As we look at the Father’s motive for giving this knowledge to Jesus, you might agree with me that the first part of verse 20 may be an even stronger evidence that Jesus Christ is God.  The verse begins with the words “For the Father loves the Son”.  The Greek word for “loves” is “phileo”.  It speaks of family-love, or love for an intimate friend.  It is this special, Fatherly love that motivated God the Father to reveal all things to His Son.  The more scholarly Jews, versed in the writings of the Law and the Prophets, should have realized the similarity of Jesus’ words to the prophecy written down by Isaiah in Isaiah 42:1.  It reads: “Behold, My Servant, whom I uphold; My chosen one in whom My soul delights.  I have put my spirit upon Him; He will bring forth justice to the nations.”  It’s a prophesy concerning the Messiah.

What does the Father say about His Son in the New Testament?  At Jesus’ baptism, the Father spoke aloud from the heavens introducing the world to His Son by saying, “This is My beloved Son, in whom I am well-pleased.” (Mt. 3:17; Mk. 1:11; Lk. 3:22).  The Father speaks one more time from the cloud on the mount of transfiguration, saying to Peter, James, and John, This is My beloved Son, with whom I am well-pleased; listen to Him!” (Mt. 17:5; Mk. 9:7; Lk. 9:35 ).  The Lord Jesus was the Father’s delight and source of Fatherly admiration and pleasure.  This has been true from all eternity.  What a testimony to the deity of Christ, coming from His own Father!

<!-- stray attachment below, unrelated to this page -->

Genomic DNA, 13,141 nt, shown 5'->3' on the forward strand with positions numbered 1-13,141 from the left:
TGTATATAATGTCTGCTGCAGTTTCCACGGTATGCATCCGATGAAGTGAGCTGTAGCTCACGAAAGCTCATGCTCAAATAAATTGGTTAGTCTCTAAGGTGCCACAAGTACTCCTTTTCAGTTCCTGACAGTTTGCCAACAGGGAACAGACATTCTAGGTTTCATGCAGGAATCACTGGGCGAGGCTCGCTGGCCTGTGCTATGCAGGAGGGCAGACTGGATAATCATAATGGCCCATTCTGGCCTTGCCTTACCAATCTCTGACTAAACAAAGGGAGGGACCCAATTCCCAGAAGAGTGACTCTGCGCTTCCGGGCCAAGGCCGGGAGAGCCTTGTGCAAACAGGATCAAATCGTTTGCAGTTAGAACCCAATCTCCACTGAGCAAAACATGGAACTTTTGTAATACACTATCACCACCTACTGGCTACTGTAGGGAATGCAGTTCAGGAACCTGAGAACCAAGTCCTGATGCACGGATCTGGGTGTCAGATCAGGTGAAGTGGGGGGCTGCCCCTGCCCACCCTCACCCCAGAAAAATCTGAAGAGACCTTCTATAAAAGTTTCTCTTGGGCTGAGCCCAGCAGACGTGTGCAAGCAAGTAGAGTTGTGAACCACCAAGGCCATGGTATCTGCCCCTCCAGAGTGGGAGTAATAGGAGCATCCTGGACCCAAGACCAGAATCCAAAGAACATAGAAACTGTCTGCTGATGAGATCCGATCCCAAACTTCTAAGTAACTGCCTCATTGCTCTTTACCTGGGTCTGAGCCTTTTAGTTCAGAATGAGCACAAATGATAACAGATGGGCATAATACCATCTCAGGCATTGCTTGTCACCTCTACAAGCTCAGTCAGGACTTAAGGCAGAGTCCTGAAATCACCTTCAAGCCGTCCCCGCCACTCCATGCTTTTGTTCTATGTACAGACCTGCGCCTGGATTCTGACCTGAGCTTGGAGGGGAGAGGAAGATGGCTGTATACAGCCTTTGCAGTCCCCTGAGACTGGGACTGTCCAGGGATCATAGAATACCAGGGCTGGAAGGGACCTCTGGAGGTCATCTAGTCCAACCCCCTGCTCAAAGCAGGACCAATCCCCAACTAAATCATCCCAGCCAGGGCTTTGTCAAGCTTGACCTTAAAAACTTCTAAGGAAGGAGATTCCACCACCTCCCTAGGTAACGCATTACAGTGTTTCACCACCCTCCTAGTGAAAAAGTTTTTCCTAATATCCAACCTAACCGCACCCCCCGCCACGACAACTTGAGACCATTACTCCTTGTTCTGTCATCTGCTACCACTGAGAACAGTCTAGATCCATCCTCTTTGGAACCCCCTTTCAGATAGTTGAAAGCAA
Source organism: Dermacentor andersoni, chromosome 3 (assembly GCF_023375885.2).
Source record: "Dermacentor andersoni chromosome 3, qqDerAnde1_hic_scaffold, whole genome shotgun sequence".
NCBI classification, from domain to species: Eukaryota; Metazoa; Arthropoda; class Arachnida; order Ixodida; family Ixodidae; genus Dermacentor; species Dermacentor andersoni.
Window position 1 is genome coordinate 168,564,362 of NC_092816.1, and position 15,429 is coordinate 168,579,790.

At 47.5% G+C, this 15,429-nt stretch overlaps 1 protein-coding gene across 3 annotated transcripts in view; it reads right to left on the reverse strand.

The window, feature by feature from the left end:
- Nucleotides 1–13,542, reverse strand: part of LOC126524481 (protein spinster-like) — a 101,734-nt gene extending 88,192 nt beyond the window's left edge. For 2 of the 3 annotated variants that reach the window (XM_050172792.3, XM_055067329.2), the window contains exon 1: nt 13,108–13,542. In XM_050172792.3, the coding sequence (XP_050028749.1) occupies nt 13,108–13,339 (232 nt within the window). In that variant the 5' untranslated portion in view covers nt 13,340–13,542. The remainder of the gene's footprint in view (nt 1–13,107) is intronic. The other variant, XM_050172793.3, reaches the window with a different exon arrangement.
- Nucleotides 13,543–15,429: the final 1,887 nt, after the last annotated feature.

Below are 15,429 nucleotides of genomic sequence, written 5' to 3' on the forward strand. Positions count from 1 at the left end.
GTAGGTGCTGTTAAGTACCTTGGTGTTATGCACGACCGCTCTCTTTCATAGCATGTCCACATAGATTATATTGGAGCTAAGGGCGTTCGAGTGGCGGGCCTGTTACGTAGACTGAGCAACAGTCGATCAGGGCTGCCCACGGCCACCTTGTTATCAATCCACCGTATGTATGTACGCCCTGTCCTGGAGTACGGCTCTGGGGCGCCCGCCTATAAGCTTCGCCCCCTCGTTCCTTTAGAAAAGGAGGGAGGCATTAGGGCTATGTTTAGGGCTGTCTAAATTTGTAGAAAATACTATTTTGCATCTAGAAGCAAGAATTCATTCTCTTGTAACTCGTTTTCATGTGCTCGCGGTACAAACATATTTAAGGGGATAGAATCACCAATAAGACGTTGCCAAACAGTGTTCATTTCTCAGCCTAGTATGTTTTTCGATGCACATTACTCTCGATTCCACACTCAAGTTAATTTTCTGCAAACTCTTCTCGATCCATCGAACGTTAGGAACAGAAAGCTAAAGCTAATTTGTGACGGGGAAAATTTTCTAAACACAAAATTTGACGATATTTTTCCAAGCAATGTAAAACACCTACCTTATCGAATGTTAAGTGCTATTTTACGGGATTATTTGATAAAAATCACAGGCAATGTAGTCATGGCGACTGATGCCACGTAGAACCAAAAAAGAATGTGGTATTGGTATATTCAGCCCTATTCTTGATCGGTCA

Tying all those verses and their meanings together, I like the beautiful summary-statement that John Piper makes.  “He is well-pleased with His Son.  His soul delights in the Son.  When He looks at His Son, He enjoys and admires and cherishes and prizes and relishes what He sees.”

Let’s see if we can gain a perspective on the Son’s helplessness as a Man to do the works of God, having to rely totally on the Father’s enabling for everything that He did; and the Loving heavenly Father working together with His Son to accomplish their work together.  There is a YouTube video that was helpful to me.  Clicking the following link should take you to the site:                        https://www.youtube.com/watch?v=aPCK4THZtng&t=5

 

 

 

 

CONSTRUCTION SITE: